The U.S. Education Department will investigate whether Wall Street investors had advance knowledge of proposed for-profit college rules that the agency released last year, according to a person briefed on the matter.
The probe by the department’s Office of the Inspector General will focus on whether short-sellers, who look to profit when stock prices fall, found out about the draft regulations before they were publicly announced, said the person, who declined to be identified. The rulemaking process itself won’t be investigated, the person said.
Senators Richard Burr of North Carolina and Tom Coburn of Oklahoma, both Republicans, sent a letter to Inspector General Kathleen Tighe in November requesting an inquiry of the proposed rules, called “gainful employment.” The regulations would tie for-profit colleges’ access to federal grants and loans to their former students’ incomes and loan-repayment rates.
The Inspector General’s office doesn’t confirm or deny the existence of investigations, said Sara Gast, an Education Department spokeswoman.
Coburn and Hall asked Tighe to look into e-mails between department officials and outside nonprofit educational organizations that gave a preview of proposed rules. Members of those organizations may have shared such information with short-sellers, the letter said. Short-sellers seek to profit by selling borrowed shares with the expectation of replacing them later at a cheaper price.
For-profit colleges have criticized Education Department officials for meeting with short-sellers such as Steve Eisman, managing director of FrontPoint Partners LLC in New York, as the regulations were developed. The rulemaking process was “heavily influenced” by the investors, according to the website of the Coalition for Educational Success, a Chicago-based for-profit college industry group.
Senator Mike Enzi of Wyoming, the senior Republican on the Senate education committee, wrote Education Secretary Arne Duncan today to request all rulemaking documents on the gainful employment regulations. For-profit colleges have fought the rules package, saying it will hurt education companies and their students.
Iowa Senator Tom Harkin, chairman of the Senate education committee, has been investigating for-profit colleges’ use of government funds and federal loan default rates, which are twice those at nonprofit public universities. Harkin has said he is planning to file legislation to further regulate for-profit colleges.
Senator Richard Durbin and Representative Danny Davis, both Illinois Democrats, co-chaired a hearing in Chicago today on how for-profit colleges can reduce student debt and defaults. If the industry doesn’t begin policing itself, then regulatory action will be taken, Davis said.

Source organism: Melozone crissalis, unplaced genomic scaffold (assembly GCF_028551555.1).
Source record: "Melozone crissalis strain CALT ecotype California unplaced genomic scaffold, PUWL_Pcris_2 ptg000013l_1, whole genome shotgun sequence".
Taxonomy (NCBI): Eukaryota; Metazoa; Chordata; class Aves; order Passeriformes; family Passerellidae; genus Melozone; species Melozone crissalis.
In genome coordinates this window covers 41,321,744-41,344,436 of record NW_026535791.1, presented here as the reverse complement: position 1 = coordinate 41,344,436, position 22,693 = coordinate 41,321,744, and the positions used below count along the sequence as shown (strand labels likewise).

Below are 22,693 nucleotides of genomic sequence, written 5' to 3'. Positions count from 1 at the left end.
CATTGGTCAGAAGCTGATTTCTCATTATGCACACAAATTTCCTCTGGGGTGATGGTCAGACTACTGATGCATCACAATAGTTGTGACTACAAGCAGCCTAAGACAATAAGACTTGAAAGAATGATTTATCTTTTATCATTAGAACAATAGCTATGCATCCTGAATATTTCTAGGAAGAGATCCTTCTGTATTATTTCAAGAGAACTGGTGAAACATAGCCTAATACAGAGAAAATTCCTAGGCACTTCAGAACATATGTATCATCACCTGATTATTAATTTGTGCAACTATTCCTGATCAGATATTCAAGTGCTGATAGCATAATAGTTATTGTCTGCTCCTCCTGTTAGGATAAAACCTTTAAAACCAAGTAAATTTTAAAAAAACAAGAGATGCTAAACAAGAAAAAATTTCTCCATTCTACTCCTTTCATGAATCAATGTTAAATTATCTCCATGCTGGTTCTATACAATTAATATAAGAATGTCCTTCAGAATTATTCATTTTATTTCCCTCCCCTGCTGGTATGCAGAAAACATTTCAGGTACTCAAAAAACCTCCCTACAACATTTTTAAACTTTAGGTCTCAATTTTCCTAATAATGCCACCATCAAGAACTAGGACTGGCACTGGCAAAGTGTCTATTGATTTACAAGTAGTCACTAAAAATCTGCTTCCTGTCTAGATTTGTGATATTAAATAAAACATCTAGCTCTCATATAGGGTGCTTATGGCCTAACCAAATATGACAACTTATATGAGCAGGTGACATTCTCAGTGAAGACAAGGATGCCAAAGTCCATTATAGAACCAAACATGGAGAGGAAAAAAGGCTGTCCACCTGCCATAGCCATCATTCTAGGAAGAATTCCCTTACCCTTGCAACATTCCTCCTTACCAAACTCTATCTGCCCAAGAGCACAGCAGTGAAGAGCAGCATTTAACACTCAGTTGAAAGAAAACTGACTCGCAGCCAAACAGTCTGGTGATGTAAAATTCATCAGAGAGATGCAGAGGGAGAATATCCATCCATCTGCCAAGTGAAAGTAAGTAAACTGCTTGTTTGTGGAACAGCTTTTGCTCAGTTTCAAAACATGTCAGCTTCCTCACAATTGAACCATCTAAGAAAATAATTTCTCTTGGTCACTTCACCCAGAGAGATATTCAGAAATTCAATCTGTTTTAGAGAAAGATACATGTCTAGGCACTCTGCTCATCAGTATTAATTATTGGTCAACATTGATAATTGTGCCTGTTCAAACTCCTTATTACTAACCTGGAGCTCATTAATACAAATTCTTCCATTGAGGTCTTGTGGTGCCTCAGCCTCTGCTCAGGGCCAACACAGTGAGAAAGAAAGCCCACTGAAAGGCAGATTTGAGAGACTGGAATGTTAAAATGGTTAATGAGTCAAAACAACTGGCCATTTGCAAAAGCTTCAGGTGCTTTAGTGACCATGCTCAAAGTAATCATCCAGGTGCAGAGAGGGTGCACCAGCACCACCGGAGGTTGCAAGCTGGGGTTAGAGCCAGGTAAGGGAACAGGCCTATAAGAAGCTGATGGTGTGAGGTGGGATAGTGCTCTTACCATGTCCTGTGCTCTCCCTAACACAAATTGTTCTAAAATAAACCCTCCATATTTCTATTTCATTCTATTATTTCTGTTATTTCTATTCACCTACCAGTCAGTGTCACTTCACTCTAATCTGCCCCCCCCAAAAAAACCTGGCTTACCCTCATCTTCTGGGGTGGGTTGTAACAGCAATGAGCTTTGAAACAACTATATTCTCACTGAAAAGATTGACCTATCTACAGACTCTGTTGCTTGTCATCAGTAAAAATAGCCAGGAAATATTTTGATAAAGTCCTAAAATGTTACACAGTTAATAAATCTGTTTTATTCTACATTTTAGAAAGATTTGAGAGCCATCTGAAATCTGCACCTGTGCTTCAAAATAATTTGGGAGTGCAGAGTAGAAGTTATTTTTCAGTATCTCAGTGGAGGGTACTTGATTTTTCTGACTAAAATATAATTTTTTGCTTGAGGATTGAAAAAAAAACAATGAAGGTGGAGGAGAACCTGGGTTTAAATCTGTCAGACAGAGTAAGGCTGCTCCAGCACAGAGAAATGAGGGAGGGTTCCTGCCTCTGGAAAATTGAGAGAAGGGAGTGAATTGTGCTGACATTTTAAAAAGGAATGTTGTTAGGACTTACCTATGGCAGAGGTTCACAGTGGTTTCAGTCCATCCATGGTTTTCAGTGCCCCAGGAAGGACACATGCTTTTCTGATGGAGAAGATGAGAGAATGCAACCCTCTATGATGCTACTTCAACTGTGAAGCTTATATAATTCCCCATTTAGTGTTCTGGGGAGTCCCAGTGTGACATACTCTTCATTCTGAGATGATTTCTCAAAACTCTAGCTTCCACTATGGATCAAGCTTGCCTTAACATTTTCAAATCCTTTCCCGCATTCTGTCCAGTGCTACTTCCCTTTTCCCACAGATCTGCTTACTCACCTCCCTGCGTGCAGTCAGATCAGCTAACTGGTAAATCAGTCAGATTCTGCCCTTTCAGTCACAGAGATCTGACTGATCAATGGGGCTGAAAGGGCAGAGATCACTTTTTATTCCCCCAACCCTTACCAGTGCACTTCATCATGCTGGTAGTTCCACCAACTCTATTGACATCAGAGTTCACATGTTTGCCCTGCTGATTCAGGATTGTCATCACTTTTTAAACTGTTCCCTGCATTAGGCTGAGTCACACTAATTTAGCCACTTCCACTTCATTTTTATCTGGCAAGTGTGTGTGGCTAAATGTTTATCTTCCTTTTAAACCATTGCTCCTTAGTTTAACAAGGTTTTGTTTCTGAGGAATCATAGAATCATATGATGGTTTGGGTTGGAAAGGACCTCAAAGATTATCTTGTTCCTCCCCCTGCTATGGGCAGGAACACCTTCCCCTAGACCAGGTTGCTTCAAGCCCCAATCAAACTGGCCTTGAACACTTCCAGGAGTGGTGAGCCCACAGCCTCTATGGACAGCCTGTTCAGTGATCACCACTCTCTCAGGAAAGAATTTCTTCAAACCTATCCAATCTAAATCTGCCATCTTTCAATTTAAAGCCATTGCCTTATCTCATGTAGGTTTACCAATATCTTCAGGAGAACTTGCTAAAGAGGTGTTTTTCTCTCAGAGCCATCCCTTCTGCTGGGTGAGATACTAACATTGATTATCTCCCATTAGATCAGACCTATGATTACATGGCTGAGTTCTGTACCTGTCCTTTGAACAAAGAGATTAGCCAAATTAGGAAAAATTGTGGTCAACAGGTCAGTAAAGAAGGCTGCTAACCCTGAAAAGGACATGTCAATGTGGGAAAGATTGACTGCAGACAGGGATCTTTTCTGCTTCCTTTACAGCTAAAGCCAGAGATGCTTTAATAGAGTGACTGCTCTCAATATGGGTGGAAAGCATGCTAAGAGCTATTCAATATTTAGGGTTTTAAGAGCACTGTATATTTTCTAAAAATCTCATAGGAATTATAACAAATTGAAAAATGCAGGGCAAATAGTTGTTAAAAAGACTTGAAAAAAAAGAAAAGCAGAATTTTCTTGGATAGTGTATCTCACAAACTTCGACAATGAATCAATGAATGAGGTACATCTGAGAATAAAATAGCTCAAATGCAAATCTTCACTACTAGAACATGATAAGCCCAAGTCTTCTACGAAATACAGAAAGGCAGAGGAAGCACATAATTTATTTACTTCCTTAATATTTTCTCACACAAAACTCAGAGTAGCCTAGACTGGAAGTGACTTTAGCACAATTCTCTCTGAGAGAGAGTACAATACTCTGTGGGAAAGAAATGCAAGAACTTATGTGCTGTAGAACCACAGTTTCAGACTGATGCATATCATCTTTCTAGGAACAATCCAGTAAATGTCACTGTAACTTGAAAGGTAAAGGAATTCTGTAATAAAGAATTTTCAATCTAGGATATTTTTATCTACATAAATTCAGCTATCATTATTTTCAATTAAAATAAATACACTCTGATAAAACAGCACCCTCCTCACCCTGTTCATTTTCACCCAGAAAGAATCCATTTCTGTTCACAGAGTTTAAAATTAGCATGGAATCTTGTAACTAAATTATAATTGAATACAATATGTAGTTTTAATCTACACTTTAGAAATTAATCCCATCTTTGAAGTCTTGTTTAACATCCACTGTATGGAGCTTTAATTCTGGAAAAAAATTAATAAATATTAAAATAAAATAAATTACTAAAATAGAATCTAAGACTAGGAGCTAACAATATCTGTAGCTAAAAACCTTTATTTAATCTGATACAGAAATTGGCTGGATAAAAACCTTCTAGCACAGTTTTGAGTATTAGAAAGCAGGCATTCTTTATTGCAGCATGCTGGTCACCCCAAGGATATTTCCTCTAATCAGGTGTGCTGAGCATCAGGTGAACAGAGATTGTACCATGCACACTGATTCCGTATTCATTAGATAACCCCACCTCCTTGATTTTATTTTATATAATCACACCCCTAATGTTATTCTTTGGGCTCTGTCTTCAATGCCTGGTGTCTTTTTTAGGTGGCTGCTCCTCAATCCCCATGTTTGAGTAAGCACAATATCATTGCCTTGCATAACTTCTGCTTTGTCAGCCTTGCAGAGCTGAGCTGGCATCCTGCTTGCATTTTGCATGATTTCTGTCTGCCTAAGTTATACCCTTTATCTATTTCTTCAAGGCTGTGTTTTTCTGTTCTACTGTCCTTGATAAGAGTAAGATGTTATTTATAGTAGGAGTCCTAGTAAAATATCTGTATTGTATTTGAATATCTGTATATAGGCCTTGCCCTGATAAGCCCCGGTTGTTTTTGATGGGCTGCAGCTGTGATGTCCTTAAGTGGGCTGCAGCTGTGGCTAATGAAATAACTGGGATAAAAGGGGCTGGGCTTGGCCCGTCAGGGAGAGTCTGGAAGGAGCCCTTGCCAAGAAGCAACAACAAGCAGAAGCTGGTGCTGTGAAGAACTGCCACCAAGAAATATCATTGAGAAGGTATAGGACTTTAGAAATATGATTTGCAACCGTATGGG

“If you don’t self-regulate, then we’re going to find a way to regulate you,” Davis told reporters after the hearing. “That’s kind of the bottom line.”
Apollo Group Inc., operator of the University of Phoenix and the biggest U.S. for-profit college, fell 31 cents, or less than 1 percent, to $40.28 at 4 p.m. New York time in Nasdaq Stock Market trading. The Bloomberg U.S. For-Profit College Index of 13 education companies dropped 1.2 percent.
“The U.S. Department of Education needs to pay close attention to the bright red stoplight now facing its proposed gainful employment regulation,” Penny Lee, managing director of the Coalition for Educational Success, said in a statement today. “The inspector general must complete her investigation into the role of short-sellers in the regulatory process before any more action is taken.”
The Education Department has already delayed the publication of the final rules package, originally scheduled for last year. Duncan said in September that the regulations would come out in early 2011. Earlier this month, he said they would be published in the next month or two, the Chronicle of Higher Education reported April 5.
For-profit colleges more than doubled their spending last year on Washington lobbying to $6.6 million to defeat the rules. Republican Representative John Kline of Minnesota and Democratic Representative Alcee Hastings of Florida led an effort to block the regulations with a measure that was left out of a final budget bill after it passed in the House. Hastings got more than 100 lawmakers to sign a letter yesterday calling for President Barack Obama to “jettison” the package.
“The untested gainful employment proposal will close good programs and allow not-so-good programs to prosper,” said Harris Miller, president of the Association of Private Sector Colleges & Universities, a Washington-based for-profit college industry group, in an e-mailed statement today.
Dow Jones Newswires reported on the probe earlier today.